These contractors, looking for “cheap” day laborers, often  point at us and say, “You, and you and you!” That is how we are hired. We get in their trucks and are taken to a work site, usually for the entire day. It is hard work we are hired to do, and we work no matter how hot or cold it is. When the job is done, those who hired us count out the pay in U.S. dollars—perhaps twenty, maybe thirty dollars for 10 or 12 hours work—with just one short break for lunch. Then, before they hand us our pay, they pull the money back. Then they say, “Ah-ah-ah! you have to pay taxes, you know!” And they snatch away some money.

That whole charade seems to amuse some contractors. They look at each other and laugh, as if they think we are stupid.

But we know we are being cheated. We know it. And we know they will not report the “taxes” they withheld to the government. How could they? They did not even ask us our names.

We know what they are doing is illegal. There is that language thing again. But what can we do? That is the way life is for many of us. Why is it like that? Again, only because we do not have papers.

But that does not prevent the wealthy from hiring us.

We work in factories and in warehouses, at construction sites and in the garment industry. We have no benefits at all, not one. Usually we do not even receive the minimum wage.


Things are so hard here, sometimes people do and say things that I really don’t understand. I’ve been told they listen to propaganda repeated over and over again on T.V., on the radio. This propaganda convinces them we are their enemies…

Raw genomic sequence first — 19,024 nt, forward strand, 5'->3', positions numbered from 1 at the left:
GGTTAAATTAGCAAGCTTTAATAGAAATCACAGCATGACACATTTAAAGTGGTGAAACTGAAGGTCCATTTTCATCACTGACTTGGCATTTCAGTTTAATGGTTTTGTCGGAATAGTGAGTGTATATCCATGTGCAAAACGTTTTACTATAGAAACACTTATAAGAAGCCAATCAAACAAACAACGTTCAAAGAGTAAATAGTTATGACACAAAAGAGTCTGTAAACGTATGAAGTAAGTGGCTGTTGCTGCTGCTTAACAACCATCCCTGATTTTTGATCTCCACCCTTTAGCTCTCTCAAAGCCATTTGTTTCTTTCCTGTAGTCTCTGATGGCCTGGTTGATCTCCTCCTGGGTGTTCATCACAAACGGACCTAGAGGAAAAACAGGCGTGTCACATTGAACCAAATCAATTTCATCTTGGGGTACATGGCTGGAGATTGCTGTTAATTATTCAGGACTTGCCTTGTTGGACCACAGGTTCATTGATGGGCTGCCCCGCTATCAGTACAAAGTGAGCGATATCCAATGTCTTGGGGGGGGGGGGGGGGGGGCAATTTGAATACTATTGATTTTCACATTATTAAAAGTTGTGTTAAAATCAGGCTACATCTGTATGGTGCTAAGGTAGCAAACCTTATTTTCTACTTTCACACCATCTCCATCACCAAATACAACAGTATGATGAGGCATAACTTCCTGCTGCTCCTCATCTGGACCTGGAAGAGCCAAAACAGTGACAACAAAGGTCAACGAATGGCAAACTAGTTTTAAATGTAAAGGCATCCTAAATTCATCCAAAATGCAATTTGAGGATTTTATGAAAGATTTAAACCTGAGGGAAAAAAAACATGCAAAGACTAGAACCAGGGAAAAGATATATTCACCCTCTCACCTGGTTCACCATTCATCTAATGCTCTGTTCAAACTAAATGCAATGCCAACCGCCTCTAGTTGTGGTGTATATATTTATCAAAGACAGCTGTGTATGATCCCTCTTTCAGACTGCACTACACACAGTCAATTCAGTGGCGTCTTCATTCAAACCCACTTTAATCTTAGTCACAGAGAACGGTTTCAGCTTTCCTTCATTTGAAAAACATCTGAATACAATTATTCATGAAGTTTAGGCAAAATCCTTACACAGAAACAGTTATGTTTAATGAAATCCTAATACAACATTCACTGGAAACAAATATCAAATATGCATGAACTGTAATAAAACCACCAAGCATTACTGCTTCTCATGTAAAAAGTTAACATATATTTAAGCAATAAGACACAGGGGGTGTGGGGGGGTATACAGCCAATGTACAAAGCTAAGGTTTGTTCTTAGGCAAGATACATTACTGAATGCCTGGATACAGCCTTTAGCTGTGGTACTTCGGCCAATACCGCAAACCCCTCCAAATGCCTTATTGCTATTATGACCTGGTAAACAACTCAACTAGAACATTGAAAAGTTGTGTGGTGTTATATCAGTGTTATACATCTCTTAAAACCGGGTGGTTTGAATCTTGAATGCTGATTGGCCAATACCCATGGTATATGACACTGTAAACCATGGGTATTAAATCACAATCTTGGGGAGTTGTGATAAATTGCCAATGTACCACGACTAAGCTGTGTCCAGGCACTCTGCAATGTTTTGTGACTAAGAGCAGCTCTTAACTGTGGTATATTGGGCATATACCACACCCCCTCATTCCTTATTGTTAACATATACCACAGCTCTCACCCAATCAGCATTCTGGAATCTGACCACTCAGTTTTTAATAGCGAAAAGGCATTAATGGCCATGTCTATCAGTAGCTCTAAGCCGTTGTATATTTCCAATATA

Some people are just confused. They say we are “taking away their jobs” by working for less. Where did they get this idea?

Other people are just plain hateful. They act like beasts and you can see the hatred in their eyes.

Sometimes a group of these hateful men will grab us as we walk home from work and beat the heck out of us. And they do not fight fair! A bunch of them will grab one of us when we are alone, knock us down, kick us in the ribs and the stomach and the head, nearly beat us to death. Then they shout things like “Wetbacks go home! White power! Heil Hitler!”

There is some history there. I don’t know all of it, but this has happened to a lot of other people in this country, no? But we are not going to talk about history, remember?

To those of our working class brothers who are confused by the lunatic rants of evil people, let me explain: We do not set the wages—the bosses do. We do not do the hiring. As you know, that’s done by the rich folks and others who work for them. And finally—and I feel silly having to explain this because I know if you think about it you will understand—but we never said, “Excuse me, Mr. Bossman, but will you please do me a favor? Will you please pay me less than what you pay people who have papers?”

When our working class brothers and sisters ask us to join unions, most of us—those of us who understand that working people are all in this thing together—we join those unions, with pride and honor! Yet it is far more dangerous for us to do these things than for you. Why? We can be put in jail—and for a long time. There are no laws that protect us. The government can keep us in jail as long as they want. Then they can deport us. Still, despite that, in part because of that, most of us support the union movement! We have a revolutionary heritage in Latin America! Just like you!